Date(s) - 13/10/2016
4:10 pm - 5:00 pm
Linguistic Circle talk by Warren Maguire and Rhona Alcorn (Edinburgh)
In our ongoing research project, From Inglis to Scots: Mapping sounds to spellings, we seek to elucidate the phonological development of Scots by triangulating Older Scots spelling patterns with what we know about earlier (e.g. Old English) and later (e.g. Modern Scots) pronunciations. The Older Scots data derive from the substantial corpus of localised legal texts from across Lowland Scotland, mostly from the 15th century, that make up the Linguistic Atlas of Older Scots (LAOS; Williamson 2008).
In this paper, we use the LAOS data to investigate the apparent devoicing of [v] in word-final and pre-inflectional position, as suggested by the use of the spelling <f(f)> in words such as luf(f) ‘love’ and giffyn ‘giving’ (Johnston 1997: 104). Since words of these types have [v] in both Old English and Modern Scots, the question arises as to whether there was, in fact, a process of devoicing of [v] (to [f]) in the development of Older Scots as the spellings seem to indicate, or whether we are simply dealing with a change in spelling which does not reflect any change in pronunciation (so that Older Scots also had [v] in these words).
Analysis of the LAOS data shows complex patterning of <f(f)>-type and <v>-type spellings for etymological [v] (e.g. love) and [f] (e.g. life), depending upon the original consonant, the presence or absence or inflections, the source language of the words concerned, and the date of the texts under analysis. If the <f(f)> spellings do indicate final [v] devoicing in Older Scots, then we must assume: (i) that this change was variable (perhaps due to its interaction with final schwa apocope); (ii) that [f] spread by structural analogy to pre-inflectional position; and (iii) that the devoicing was later reversed (during the 15th century in pre-inflectional position, after the 15th century in word-final position). On the assumption that <f(f)> for etymological [v] was nothing more than a spelling change, we must accept: (i) that that Older Scots scribes often failed to distinguish [f] and [v] in certain positions even though they had the orthographic means to represent the difference; (ii) that they used <f(f)> for [v] in word-final position and pre-inflectional position but not in morpheme internal position or initially; (iii) that pre-inflectional <f(f)> must have developed through ‘spelling analogy’; and (iv) that there was a decline in this spelling practice in pre-inflectional but not word-final position in the 15th century. In this paper, we argue that a final devoicing of [v] to [f] is most consistent with the data and with what we know about phonological change and, consequently, that the Older Scots scribes “knew what they were doing” (Laing & Lass 2003: 258) in representing this devoicing as <f(f)>.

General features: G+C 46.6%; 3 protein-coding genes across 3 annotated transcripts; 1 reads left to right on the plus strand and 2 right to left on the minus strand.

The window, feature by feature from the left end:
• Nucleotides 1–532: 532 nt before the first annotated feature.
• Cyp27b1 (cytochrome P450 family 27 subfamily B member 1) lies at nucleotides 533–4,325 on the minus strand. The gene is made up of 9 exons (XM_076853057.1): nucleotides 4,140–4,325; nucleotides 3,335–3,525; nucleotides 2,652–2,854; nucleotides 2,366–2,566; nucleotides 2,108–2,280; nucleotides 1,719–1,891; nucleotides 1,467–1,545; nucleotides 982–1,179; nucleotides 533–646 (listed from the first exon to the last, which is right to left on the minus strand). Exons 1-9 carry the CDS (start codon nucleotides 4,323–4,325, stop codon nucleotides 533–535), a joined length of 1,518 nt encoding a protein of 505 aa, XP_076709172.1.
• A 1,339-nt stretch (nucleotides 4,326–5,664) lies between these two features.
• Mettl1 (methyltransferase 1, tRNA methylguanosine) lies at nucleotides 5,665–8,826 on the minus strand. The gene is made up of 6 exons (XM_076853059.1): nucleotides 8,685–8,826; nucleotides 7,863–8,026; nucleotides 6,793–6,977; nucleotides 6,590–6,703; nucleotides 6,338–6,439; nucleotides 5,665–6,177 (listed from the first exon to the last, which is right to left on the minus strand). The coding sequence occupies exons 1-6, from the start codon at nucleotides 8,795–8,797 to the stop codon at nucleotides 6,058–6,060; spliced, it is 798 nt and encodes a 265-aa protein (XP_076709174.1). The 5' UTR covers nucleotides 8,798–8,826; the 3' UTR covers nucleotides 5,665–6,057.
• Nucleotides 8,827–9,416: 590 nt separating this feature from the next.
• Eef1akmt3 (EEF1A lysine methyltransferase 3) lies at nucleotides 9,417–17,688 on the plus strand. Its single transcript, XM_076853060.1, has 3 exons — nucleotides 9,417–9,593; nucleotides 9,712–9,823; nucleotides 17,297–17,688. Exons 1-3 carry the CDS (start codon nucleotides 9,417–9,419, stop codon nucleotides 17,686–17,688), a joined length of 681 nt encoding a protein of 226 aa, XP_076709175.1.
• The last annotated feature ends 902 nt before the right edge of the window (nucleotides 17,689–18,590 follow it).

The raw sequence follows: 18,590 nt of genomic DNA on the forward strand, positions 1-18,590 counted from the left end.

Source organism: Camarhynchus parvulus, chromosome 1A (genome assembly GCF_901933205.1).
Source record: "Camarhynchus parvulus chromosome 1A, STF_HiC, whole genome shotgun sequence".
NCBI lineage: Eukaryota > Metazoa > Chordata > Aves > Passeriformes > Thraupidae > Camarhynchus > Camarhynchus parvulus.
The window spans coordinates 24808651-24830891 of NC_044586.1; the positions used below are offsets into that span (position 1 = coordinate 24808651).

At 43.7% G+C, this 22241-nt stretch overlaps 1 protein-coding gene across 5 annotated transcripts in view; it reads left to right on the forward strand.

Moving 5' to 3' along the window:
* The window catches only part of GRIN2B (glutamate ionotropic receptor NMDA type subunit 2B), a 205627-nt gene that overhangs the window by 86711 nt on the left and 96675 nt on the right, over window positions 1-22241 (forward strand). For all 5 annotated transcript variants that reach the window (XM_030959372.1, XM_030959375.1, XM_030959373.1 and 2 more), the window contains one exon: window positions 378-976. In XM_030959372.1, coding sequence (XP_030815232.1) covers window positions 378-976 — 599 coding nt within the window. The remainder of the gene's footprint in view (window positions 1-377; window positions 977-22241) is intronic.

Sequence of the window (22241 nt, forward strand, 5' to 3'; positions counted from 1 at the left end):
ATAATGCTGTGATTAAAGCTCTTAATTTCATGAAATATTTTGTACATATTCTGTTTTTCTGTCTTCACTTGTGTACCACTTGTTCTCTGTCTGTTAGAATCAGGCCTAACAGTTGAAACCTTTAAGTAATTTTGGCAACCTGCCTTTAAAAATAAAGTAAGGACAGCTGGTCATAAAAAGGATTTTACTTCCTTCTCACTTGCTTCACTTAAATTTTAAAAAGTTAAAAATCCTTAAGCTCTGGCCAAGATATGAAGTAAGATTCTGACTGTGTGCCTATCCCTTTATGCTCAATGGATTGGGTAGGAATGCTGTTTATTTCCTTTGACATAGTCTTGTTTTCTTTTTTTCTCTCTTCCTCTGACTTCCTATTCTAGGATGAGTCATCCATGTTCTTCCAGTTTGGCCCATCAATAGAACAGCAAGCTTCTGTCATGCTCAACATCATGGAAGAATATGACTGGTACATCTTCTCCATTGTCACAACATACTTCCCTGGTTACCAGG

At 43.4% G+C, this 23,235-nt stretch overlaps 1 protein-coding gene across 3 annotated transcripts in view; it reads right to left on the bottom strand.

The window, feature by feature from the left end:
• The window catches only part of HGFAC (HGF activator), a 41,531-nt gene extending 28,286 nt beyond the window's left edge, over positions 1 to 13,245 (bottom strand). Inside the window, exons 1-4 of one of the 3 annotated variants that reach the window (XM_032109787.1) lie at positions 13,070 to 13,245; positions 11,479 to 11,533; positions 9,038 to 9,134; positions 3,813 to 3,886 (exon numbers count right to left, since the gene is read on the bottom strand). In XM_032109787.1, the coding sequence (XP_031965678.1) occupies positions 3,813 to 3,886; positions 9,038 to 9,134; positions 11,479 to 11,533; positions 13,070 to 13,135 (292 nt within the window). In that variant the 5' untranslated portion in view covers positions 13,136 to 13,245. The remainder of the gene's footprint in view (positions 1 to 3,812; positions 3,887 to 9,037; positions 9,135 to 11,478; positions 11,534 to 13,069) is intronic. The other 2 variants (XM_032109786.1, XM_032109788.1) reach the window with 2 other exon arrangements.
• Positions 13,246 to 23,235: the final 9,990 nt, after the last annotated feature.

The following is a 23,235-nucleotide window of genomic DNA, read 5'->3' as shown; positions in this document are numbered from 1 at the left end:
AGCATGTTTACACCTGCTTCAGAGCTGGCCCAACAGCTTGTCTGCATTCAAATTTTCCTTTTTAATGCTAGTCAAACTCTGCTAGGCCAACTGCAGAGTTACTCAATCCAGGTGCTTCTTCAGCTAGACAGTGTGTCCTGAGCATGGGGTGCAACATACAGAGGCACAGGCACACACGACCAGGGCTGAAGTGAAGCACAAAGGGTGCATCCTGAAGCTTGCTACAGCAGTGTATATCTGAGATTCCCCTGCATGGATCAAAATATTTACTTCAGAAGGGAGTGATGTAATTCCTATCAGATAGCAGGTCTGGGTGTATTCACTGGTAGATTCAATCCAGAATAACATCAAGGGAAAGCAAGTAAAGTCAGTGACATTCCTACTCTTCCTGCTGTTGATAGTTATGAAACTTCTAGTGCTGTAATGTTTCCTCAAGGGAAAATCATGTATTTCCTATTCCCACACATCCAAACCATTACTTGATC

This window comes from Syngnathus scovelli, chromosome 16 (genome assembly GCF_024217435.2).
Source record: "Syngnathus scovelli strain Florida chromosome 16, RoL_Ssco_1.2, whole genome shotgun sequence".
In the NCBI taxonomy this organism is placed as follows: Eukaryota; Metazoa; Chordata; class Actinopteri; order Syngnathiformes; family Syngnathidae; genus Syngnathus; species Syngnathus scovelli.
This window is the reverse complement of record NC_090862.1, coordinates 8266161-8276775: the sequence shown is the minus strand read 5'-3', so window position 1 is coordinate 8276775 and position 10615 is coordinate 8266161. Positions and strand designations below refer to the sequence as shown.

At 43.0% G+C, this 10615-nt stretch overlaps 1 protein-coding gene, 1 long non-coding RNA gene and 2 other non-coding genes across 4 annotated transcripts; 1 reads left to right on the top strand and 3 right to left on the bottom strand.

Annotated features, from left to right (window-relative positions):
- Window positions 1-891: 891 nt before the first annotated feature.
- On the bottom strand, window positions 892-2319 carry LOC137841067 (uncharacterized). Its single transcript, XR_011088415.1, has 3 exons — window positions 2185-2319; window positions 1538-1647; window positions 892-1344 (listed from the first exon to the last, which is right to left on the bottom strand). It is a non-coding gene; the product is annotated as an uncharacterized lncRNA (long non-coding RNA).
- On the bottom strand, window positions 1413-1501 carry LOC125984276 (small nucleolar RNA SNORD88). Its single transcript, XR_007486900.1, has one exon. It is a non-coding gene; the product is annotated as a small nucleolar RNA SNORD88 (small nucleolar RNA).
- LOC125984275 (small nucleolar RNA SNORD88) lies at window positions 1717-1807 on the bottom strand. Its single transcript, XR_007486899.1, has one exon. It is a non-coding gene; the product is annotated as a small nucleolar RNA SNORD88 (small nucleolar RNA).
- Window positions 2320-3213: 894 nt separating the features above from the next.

Johnston, Paul. 1997. Older Scots phonology and its regional variation. In Charles Jones (ed.) The Edinburgh History of the Scots Language, 47-111. Edinburgh: Edinburgh University Press.
Laing, Margaret & Roger Lass. 2003. Tales of the 1001 nists: the phonological implications of litteral substitution sets in some thirteenth-century South-West Midland texts. English Language and Linguistics 7.2, 257-278.
Williamson, Keith. 2008. LAOS, A Linguistic Atlas of Older Scots, Phase 1: 1380-1500, [http://www.lel.ed.ac.uk/ihd/laos1/laos1.html] Edinburgh: University of Edinburgh.